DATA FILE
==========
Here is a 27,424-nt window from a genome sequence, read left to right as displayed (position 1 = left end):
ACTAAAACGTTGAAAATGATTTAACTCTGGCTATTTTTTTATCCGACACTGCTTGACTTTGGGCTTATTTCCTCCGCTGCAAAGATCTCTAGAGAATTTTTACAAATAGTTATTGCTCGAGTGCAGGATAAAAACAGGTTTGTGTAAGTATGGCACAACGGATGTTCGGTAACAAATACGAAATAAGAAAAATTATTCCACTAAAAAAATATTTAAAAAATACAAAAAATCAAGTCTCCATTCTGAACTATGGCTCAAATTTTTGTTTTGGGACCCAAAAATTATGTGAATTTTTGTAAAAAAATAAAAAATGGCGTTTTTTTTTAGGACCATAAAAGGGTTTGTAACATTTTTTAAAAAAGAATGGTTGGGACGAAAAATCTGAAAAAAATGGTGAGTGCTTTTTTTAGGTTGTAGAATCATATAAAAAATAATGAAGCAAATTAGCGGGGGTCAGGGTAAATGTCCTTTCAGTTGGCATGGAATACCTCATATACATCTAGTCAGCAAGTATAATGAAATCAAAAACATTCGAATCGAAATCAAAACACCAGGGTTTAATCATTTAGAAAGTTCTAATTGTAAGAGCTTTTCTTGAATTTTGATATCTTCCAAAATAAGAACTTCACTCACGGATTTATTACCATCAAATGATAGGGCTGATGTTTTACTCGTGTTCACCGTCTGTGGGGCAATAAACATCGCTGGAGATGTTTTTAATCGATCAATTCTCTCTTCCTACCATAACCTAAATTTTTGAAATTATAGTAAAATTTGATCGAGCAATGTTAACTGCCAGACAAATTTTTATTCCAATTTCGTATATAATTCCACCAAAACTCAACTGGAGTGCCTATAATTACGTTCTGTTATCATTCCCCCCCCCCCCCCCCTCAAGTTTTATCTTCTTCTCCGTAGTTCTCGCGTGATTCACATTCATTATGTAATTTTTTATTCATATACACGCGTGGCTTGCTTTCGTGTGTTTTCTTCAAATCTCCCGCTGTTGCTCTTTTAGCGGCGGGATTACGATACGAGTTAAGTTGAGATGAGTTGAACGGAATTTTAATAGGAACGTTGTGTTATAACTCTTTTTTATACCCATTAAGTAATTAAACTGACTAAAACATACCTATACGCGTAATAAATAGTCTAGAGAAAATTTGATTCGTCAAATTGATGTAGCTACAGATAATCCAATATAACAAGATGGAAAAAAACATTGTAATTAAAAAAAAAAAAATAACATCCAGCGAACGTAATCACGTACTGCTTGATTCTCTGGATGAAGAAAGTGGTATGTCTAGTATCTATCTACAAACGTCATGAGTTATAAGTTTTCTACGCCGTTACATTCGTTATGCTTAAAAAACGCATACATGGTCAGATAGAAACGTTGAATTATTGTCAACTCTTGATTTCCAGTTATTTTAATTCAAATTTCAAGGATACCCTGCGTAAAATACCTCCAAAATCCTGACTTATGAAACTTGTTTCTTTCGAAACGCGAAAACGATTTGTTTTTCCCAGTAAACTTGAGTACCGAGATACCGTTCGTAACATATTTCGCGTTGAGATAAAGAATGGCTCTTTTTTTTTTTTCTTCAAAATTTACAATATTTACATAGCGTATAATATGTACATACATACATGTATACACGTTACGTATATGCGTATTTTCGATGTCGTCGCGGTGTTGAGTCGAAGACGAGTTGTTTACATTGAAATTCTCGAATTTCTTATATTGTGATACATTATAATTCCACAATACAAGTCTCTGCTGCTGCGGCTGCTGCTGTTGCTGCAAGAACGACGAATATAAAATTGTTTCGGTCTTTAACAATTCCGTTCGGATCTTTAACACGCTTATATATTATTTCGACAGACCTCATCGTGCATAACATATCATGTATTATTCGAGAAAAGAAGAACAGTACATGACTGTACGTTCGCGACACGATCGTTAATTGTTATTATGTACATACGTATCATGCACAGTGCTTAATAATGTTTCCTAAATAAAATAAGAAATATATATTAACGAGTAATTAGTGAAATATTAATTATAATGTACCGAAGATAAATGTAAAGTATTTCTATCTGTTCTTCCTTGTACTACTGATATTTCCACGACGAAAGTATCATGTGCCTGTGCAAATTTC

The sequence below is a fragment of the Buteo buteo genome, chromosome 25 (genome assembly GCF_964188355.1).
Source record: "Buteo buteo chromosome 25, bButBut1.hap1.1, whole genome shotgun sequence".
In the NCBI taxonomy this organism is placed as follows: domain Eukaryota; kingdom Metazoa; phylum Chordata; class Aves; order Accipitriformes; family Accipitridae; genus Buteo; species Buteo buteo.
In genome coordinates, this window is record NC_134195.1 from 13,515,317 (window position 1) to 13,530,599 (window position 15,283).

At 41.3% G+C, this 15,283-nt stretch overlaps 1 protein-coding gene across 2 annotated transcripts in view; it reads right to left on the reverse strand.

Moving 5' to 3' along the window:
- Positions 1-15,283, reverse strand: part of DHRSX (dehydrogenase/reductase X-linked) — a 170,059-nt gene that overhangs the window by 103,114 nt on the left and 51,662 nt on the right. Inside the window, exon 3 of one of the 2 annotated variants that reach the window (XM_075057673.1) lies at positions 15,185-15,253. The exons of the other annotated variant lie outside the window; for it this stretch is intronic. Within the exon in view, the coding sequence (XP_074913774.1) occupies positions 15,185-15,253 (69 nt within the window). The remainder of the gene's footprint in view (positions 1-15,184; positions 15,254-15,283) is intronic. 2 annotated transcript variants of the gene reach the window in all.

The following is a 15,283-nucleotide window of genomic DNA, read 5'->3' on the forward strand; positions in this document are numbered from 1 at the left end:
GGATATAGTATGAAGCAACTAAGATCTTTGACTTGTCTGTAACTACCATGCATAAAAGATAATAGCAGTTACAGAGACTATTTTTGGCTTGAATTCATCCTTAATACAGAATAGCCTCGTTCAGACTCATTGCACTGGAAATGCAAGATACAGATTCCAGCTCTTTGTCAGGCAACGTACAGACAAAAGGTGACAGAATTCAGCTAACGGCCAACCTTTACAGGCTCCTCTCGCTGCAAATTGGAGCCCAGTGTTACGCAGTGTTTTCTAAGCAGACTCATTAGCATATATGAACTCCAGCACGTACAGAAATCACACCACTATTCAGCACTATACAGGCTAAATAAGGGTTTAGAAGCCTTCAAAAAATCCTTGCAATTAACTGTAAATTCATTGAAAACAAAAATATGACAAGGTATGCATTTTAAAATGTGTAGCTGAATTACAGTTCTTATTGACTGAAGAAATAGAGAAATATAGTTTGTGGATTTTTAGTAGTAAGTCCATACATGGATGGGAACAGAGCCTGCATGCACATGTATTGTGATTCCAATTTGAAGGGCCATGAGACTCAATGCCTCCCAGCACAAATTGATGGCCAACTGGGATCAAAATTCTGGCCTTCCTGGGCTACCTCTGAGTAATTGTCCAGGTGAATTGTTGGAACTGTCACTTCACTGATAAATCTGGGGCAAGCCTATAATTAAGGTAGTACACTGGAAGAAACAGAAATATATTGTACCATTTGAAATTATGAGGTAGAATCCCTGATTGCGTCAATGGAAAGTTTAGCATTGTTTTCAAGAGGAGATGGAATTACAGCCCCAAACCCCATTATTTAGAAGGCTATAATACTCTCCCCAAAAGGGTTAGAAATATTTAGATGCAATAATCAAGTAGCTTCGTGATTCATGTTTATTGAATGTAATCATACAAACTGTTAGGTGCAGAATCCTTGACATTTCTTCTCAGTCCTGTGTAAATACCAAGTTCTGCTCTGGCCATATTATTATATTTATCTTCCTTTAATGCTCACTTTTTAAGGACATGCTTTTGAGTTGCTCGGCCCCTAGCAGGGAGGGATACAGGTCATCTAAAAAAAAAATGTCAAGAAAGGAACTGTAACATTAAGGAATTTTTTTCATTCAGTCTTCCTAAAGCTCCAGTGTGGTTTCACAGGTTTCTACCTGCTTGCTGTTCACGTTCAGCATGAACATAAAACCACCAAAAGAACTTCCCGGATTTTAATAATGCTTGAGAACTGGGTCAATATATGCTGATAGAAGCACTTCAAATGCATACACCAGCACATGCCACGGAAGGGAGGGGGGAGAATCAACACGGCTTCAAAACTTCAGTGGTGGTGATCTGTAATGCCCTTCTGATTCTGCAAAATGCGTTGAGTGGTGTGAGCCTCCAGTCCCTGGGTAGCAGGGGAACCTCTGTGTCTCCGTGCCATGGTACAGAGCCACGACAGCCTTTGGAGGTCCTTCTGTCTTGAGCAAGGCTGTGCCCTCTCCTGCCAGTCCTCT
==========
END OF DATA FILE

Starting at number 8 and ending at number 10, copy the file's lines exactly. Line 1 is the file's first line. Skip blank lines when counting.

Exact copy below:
Moving 5' to 3' along the window:
- Positions 1-15,283, reverse strand: part of DHRSX (dehydrogenase/reductase X-linked) — a 170,059-nt gene that overhangs the window by 103,114 nt on the left and 51,662 nt on the right. Inside the window, exon 3 of one of the 2 annotated variants that reach the window (XM_075057673.1) lies at positions 15,185-15,253. The exons of the other annotated variant lie outside the window; for it this stretch is intronic. Within the exon in view, the coding sequence (XP_074913774.1) occupies positions 15,185-15,253 (69 nt within the window). The remainder of the gene's footprint in view (positions 1-15,184; positions 15,254-15,283) is intronic. 2 annotated transcript variants of the gene reach the window in all.

The following is a 15,283-nucleotide window of genomic DNA, read 5'->3' on the forward strand; positions in this document are numbered from 1 at the left end: